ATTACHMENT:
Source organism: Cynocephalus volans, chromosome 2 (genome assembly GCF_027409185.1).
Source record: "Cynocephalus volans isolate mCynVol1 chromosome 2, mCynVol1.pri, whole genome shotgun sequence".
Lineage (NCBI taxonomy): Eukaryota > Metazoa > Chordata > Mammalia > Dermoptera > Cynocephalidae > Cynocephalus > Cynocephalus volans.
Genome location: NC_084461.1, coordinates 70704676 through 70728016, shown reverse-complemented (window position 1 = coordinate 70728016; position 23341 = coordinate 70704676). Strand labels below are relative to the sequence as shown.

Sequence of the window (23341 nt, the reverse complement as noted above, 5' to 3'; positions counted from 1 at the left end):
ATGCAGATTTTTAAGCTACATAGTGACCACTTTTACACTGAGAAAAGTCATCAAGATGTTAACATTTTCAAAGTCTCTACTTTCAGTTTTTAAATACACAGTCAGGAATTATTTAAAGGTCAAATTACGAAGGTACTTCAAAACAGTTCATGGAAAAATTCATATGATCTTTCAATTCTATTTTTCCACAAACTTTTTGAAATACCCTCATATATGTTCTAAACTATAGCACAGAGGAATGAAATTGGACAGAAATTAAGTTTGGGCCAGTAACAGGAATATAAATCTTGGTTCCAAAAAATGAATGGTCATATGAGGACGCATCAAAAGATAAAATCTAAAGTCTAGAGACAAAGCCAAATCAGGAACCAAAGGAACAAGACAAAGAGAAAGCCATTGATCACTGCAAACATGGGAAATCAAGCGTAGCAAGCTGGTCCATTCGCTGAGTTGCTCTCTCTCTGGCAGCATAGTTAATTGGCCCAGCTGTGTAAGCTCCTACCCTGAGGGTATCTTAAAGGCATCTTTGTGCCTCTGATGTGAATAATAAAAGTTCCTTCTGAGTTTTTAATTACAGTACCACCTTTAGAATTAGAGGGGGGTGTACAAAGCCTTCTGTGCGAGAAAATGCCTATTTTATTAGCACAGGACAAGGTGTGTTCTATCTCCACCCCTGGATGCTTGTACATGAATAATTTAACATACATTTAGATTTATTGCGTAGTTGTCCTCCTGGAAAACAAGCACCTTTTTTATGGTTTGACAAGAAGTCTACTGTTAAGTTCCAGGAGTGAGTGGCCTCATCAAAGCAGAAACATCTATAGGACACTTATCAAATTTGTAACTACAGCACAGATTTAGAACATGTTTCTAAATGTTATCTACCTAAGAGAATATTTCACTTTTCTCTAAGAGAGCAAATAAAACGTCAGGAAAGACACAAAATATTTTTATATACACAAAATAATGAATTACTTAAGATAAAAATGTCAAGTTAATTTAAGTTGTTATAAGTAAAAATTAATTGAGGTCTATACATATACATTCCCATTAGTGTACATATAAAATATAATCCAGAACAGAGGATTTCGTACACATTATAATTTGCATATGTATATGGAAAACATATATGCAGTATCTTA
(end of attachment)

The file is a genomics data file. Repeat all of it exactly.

Source organism: Cynocephalus volans, chromosome 2 (genome assembly GCF_027409185.1).
Source record: "Cynocephalus volans isolate mCynVol1 chromosome 2, mCynVol1.pri, whole genome shotgun sequence".
Lineage (NCBI taxonomy): Eukaryota > Metazoa > Chordata > Mammalia > Dermoptera > Cynocephalidae > Cynocephalus > Cynocephalus volans.
Genome location: NC_084461.1, coordinates 70704676 through 70728016, shown reverse-complemented (window position 1 = coordinate 70728016; position 23341 = coordinate 70704676). Strand labels below are relative to the sequence as shown.

Sequence of the window (23341 nt, the reverse complement as noted above, 5' to 3'; positions counted from 1 at the left end):
ATGCAGATTTTTAAGCTACATAGTGACCACTTTTACACTGAGAAAAGTCATCAAGATGTTAACATTTTCAAAGTCTCTACTTTCAGTTTTTAAATACACAGTCAGGAATTATTTAAAGGTCAAATTACGAAGGTACTTCAAAACAGTTCATGGAAAAATTCATATGATCTTTCAATTCTATTTTTCCACAAACTTTTTGAAATACCCTCATATATGTTCTAAACTATAGCACAGAGGAATGAAATTGGACAGAAATTAAGTTTGGGCCAGTAACAGGAATATAAATCTTGGTTCCAAAAAATGAATGGTCATATGAGGACGCATCAAAAGATAAAATCTAAAGTCTAGAGACAAAGCCAAATCAGGAACCAAAGGAACAAGACAAAGAGAAAGCCATTGATCACTGCAAACATGGGAAATCAAGCGTAGCAAGCTGGTCCATTCGCTGAGTTGCTCTCTCTCTGGCAGCATAGTTAATTGGCCCAGCTGTGTAAGCTCCTACCCTGAGGGTATCTTAAAGGCATCTTTGTGCCTCTGATGTGAATAATAAAAGTTCCTTCTGAGTTTTTAATTACAGTACCACCTTTAGAATTAGAGGGGGGTGTACAAAGCCTTCTGTGCGAGAAAATGCCTATTTTATTAGCACAGGACAAGGTGTGTTCTATCTCCACCCCTGGATGCTTGTACATGAATAATTTAACATACATTTAGATTTATTGCGTAGTTGTCCTCCTGGAAAACAAGCACCTTTTTTATGGTTTGACAAGAAGTCTACTGTTAAGTTCCAGGAGTGAGTGGCCTCATCAAAGCAGAAACATCTATAGGACACTTATCAAATTTGTAACTACAGCACAGATTTAGAACATGTTTCTAAATGTTATCTACCTAAGAGAATATTTCACTTTTCTCTAAGAGAGCAAATAAAACGTCAGGAAAGACACAAAATATTTTTATATACACAAAATAATGAATTACTTAAGATAAAAATGTCAAGTTAATTTAAGTTGTTATAAGTAAAAATTAATTGAGGTCTATACATATACATTCCCATTAGTGTACATATAAAATATAATCCAGAACAGAGGATTTCGTACACATTATAATTTGCATATGTATATGGAAAACATATATGCAGTATCTTA